I must now take up some of the ragged ends which I have left behind me. It is not my task, as I have said, to write the history of the great Rising. That has been done by abler men, who were at the centre of the business, and had some knowledge of strategy and tactics; whereas I was only a raw lad who was privileged by fate to see the start. If I could, I would fain make an epic of it, and show how the Plains found at all points the Plateau guarded, how wits overcame numbers, and at every pass which the natives tried the great guns spoke and the tide rolled back. Yet I fear it would be an epic without a hero. There was no leader left when Laputa had gone. There were months of guerrilla fighting, and then months of reprisals, when chief after chief was hunted down and brought to trial. Then the amnesty came and a clean sheet, and white Africa drew breath again with certain grave reflections left in her head. On the whole I am not sorry that the history is no business of mine. Romance died with ‘the heir of John,’ and the crusade became a sorry mutiny. I can fancy how differently Laputa would have managed it all had he lived; how swift and sudden his plans would have been; how under him the fighting would not have been in the mountain glens, but far in the high-veld among the dorps and townships. With the Inkulu alive we warred against odds; with the Inkulu dead the balance sank heavily in our favour. I leave to others the marches and strategy of the thing, and hasten to clear up the obscure parts in my own fortunes.
Arcoll received my message from Umvelos’ by Colin, or rather Wardlaw received it and sent it on to the post on the Berg where the leader had gone. Close on its heels came the message from Henriques by a Shangaan in his pay. It must have been sent off before the Portugoose got to the Rooirand, from which it would appear that he had his own men in the bush near the store, and that I was lucky to get off as I did. Arcoll might have disregarded Henriques’ news as a trap if it had come alone, but my corroboration impressed and perplexed him. He began to credit the Portugoose with treachery, but he had no inclination to act on his message, since it conflicted with his plans. He knew that Laputa must come into the Berg sooner or later, and he had resolved that his strategy must be to await him there. But there was the question of my life. He had every reason to believe that I was in the greatest danger, and he felt a certain responsibility for my fate. With the few men at his disposal he could not hope to hold up the great Kaffir army, but there was a chance that he might by a bold stand effect my rescue. Henriques had told him of the vow, and had told him that Laputa would ride in the centre of the force. A body of men well posted at Dupree’s Drift might split the army at the crossing, and under cover of the fire I might swim the river and join my friends. Still relying on the vow, it might be possible for well-mounted men to evade capture. Accordingly he called for volunteers, and sent off one of his Kaffirs to warn me of his design. He led his men in person, and of his doings the reader already knows the tale. But though the crossing was flung into confusion, and the rear of the army was compelled to follow the northerly bank of the Letaba, there was no sign of me anywhere. Arcoll searched the river-banks, and crossed the drift to where the old Keeper was lying dead. He then concluded that I had been murdered early in the march, and his Kaffir, who might have given him news of me, was carried up the stream in the tide of the disorderly army. Therefore, he and his men rode back with all haste to the Berg by way of Main Drift, and reached Bruderstroom before Laputa had crossed the highway.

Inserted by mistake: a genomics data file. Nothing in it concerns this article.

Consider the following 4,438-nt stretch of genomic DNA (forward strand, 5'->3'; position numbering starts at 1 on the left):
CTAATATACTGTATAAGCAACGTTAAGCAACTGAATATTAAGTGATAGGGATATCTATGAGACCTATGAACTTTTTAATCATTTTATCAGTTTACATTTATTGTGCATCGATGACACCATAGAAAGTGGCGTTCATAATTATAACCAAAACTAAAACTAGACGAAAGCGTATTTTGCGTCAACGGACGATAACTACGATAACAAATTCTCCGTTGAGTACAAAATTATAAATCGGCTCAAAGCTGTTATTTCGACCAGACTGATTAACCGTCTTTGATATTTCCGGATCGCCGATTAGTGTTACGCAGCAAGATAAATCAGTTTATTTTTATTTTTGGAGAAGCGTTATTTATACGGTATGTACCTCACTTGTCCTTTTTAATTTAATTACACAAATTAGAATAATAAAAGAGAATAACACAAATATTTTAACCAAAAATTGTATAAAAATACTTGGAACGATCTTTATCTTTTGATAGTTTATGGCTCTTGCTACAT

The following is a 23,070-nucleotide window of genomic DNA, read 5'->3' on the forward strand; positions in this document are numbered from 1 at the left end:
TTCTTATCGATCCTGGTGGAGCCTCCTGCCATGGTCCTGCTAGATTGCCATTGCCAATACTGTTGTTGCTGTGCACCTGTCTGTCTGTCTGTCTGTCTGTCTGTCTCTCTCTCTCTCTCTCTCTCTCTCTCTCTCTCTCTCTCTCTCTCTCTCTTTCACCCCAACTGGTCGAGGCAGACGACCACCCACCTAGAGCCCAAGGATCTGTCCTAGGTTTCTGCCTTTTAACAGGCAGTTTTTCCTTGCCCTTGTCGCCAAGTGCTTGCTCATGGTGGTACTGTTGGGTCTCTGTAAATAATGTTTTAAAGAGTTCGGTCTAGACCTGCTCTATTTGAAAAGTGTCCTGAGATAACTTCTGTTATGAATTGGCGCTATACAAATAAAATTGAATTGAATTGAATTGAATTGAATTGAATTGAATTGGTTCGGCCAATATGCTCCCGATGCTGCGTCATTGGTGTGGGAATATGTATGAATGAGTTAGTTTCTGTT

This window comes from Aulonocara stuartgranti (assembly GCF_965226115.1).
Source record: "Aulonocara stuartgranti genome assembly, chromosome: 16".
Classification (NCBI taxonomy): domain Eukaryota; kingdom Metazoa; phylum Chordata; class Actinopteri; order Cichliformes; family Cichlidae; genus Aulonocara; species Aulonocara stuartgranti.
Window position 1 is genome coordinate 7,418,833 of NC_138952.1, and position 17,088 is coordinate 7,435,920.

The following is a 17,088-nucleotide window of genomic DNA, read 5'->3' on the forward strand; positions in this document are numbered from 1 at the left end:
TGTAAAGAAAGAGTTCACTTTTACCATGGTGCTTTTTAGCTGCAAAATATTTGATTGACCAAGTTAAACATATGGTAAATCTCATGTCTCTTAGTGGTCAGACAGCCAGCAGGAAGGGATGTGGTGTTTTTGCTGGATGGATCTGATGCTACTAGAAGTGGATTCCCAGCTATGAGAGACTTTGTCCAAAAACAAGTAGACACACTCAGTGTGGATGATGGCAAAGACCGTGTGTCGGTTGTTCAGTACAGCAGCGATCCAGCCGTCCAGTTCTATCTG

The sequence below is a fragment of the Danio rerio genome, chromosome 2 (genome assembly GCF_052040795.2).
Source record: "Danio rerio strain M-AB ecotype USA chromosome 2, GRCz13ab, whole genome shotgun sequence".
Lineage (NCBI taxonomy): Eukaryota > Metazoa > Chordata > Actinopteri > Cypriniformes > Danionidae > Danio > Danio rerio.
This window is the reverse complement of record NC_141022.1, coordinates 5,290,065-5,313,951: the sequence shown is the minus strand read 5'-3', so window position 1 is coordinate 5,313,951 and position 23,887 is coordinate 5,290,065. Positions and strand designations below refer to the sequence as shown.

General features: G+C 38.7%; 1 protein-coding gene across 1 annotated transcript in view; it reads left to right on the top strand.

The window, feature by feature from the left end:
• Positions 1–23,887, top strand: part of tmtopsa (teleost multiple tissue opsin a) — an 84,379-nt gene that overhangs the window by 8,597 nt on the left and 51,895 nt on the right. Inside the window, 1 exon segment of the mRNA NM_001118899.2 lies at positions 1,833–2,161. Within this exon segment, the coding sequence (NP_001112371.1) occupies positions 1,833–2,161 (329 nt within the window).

My information about Inanda’s Kraal decided Arcoll’s next move. Like me he remembered Beyers’s performance, and resolved to repeat it. He had no hope of catching Laputa, but he thought that he might hold up the bulk of his force if he got guns on the ridge above the kraal. A message had already been sent for guns, and the first to arrive got to Bruderstroom about the hour when I was being taken by Machudi’s men in the kloof. The ceremony of the purification prevented Laputa from keeping a good look-out, and the result was that a way was made for the guns on the north-western corner of the rampart of rock. It was the way which Beyers had taken, and indeed the enterprise was directed by one of Beyers’s old commandants. All that day the work continued, while Laputa and I were travelling to Machudi’s. Then came the evening when I staggered into camp and told my news. Arcoll, who alone knew how vital Laputa was to the success of the insurrection, immediately decided to suspend all other operations and devote himself to shepherding the leader away from his army. How the scheme succeeded and what befell Laputa the reader has already been told.
Aitken and Wardlaw, when I descended from the cliffs, took me straight to Blaauwildebeestefontein. I was like a man who is recovering from bad fever, cured, but weak and foolish, and it was a slow journey which I made to Umvelos’, riding on Aitken’s pony. At Umvelos’ we found a picket who had captured the Schimmel by the roadside. That wise beast, when I turned him loose at the entrance to the cave, had trotted quietly back the way he had come. At Umvelos’ Aitken left me, and next day, with Wardlaw as companion, I rode up the glen of the Klein Labongo, and came in the afternoon to my old home. The store was empty, for japp some days before had gone off post-haste to Pietersdorp; but there was Zeeta cleaning up the place as if war had never been heard of. I slept the night there, and in the morning found myself so much recovered that I was eager to get away. I wanted to see Arcoll about many things, but mainly about the treasure in the cave.